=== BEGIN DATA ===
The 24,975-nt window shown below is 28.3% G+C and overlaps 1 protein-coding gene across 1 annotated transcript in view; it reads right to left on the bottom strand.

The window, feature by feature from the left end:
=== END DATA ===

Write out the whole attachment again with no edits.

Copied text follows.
The 24,975-nt window shown below is 28.3% G+C and overlaps 1 protein-coding gene across 1 annotated transcript in view; it reads right to left on the bottom strand.

The window, feature by feature from the left end: